Budget & Tax , Education

Greg Forster, Ph.D. | February 23, 2015

The High Cost of Oklahoma's Dropouts

Greg Forster, Ph.D.

If public schools lose 60 students total because of a school choice program, the education establishment will do everything it can to put a stop to it. But Oklahoma public schools lose 60 students every day as dropouts. The annual cost to taxpayers is a staggering $800 million—each and every year.

In Oklahoma, more than 10,500 students fail to graduate in every high school class. That’s more than 60 dropouts on every single school day. More than 53,000 students failed to graduate in the five years between 2006 and 2010.

The personal costs of these educational failures are enormous, but so is the social cost to all Oklahomans. Dropouts are much more likely to be dependent on public programs, pay less in taxes, and commit crimes. A conservative estimate puts the public costs of Oklahoma’s dropout problem at almost $800 million every year.

If public schools lose 60 students total because of a school choice program, the education establishment will pull out all the stops to do something to put a stop to it. But Oklahoma public schools lose 60 students every day as dropouts. And what does the establishment do? They keep demanding the same old “solutions” that have failed to produce any results for children over the 50 years we’ve tried them.

Students who leave public schools through school choice are leaving in search of a better education. Students who drop out are in search of no education. They have concluded—on the basis of what “education” looks like in their public schools—that education isn’t worth their time.

With school choice, the establishment howls about even a dollar being “lost” from the government school system because parents were put in charge. How about the billions of taxpayer dollars lost because the schools the establishment is so eager to protect from reform fail so many thousands of children? When anything other than school choice is on the table, money is no object. The solution is always to dump more taxpayer funding into the same broken government school system that has already squandered so many trillions of dollars in funding increases.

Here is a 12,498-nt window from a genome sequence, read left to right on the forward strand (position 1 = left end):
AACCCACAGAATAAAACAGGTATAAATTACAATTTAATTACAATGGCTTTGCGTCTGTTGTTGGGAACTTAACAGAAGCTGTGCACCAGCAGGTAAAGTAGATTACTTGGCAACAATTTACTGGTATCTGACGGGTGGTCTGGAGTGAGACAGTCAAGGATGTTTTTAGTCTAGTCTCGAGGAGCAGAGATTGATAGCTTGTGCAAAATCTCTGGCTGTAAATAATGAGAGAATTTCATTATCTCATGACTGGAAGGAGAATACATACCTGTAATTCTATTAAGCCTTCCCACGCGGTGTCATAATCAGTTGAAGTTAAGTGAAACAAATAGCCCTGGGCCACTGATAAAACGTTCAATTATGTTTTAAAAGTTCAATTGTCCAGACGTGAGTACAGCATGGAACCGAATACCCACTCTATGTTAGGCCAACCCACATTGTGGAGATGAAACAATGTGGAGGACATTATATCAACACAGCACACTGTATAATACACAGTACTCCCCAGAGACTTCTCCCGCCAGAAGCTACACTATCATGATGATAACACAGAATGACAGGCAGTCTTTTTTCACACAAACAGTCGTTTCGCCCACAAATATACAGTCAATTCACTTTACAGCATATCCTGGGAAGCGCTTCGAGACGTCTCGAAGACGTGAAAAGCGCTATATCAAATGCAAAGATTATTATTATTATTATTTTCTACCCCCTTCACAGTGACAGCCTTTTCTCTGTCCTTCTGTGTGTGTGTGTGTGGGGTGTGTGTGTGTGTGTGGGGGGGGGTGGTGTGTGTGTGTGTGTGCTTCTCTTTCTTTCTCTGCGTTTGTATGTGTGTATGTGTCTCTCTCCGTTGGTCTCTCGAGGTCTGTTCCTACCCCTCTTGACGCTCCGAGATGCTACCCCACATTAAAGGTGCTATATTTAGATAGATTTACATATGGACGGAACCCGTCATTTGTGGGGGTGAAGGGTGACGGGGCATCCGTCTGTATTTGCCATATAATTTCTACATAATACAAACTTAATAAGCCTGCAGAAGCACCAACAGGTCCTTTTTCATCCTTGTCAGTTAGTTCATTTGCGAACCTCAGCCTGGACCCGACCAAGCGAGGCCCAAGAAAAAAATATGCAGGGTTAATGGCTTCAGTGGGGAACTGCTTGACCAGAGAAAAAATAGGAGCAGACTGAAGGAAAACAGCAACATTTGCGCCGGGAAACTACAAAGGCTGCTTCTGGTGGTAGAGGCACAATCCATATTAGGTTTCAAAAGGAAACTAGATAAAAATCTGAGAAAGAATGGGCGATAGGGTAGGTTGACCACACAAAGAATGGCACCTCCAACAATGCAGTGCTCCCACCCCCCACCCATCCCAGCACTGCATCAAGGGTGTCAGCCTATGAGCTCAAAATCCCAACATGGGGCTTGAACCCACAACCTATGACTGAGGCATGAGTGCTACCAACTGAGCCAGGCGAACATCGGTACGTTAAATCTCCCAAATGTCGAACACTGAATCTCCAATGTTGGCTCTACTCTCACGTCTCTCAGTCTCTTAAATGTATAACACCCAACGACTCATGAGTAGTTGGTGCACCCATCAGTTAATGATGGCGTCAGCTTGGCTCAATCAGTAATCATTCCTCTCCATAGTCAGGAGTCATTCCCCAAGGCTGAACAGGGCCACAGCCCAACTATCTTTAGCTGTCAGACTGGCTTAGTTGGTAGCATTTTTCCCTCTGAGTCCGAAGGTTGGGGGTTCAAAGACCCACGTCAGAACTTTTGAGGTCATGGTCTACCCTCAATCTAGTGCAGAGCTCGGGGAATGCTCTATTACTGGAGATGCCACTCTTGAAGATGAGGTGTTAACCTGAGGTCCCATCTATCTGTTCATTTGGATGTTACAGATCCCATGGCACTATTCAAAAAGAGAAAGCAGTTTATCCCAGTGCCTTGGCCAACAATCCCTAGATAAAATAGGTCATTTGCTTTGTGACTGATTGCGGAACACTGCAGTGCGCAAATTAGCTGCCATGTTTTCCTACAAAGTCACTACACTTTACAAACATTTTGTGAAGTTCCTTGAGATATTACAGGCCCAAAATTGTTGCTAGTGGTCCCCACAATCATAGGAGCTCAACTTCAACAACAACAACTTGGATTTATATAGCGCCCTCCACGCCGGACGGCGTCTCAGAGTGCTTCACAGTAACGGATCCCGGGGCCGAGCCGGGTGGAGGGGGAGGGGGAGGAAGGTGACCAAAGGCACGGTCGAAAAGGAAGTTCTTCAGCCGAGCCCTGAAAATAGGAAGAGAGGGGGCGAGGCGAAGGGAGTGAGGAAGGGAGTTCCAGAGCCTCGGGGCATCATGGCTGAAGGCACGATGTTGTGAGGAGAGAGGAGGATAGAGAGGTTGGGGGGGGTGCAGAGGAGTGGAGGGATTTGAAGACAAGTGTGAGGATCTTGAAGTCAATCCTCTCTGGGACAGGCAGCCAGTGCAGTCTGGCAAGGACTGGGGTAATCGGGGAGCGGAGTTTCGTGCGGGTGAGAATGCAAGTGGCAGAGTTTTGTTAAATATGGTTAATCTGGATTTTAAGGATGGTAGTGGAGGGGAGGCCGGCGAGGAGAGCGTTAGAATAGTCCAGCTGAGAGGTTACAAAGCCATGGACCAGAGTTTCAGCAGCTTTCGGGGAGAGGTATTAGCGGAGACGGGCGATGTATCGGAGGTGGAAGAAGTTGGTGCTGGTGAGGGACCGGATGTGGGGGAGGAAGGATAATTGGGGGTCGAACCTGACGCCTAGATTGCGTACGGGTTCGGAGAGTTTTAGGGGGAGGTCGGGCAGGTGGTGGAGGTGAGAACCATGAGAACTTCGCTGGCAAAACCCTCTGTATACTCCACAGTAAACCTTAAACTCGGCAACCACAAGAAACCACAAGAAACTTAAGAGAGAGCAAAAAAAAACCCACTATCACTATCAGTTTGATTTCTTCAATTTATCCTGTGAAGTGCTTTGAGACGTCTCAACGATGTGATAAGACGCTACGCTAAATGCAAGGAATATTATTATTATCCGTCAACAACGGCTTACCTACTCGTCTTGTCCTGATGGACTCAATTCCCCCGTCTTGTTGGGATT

The math behind these numbers is pretty dismal. The U.S. Department of Education reports that Oklahoma’s averaged freshman graduation rate was 78.5 percent in 2009-10, the most recent year for which it reports state-level figures. The national rate was 80 percent, so Oklahoma is a little behind the country as a whole. (The fact that these figures are five years old is a reflection of the current administration’s attitude about transparency; a decade ago these sorts of figures were available with a much shorter lag.)

Oklahoma graduated 38,503 students in 2009-10. Arithmetic tells us that this implies 10,545 additional students ought to have graduated that year, but didn’t. There is a small amount of error in that figure; thankfully, children are not (yet) implanted with tracking chips to allow the federal government to monitor their movements with complete precision. But the “averaged freshman graduation rate” is a good calculation based on reasonably solid data.

Go back over the previous five years and you’ll find Oklahoma’s graduation rate has been pretty stable. It was 77.8 percent in 2005-06.

Run the numbers on graduates and graduation rates for each of those years and you’ll get a total dropout count of 53,089.

How much does it cost Oklahoma that its schools fail so many students every year? A total account of costs to the general public would be more than we could calculate. Who can estimate the value of the innovations that were never created? How do we measure the lost formation of character, cultural literacy, and good citizenship?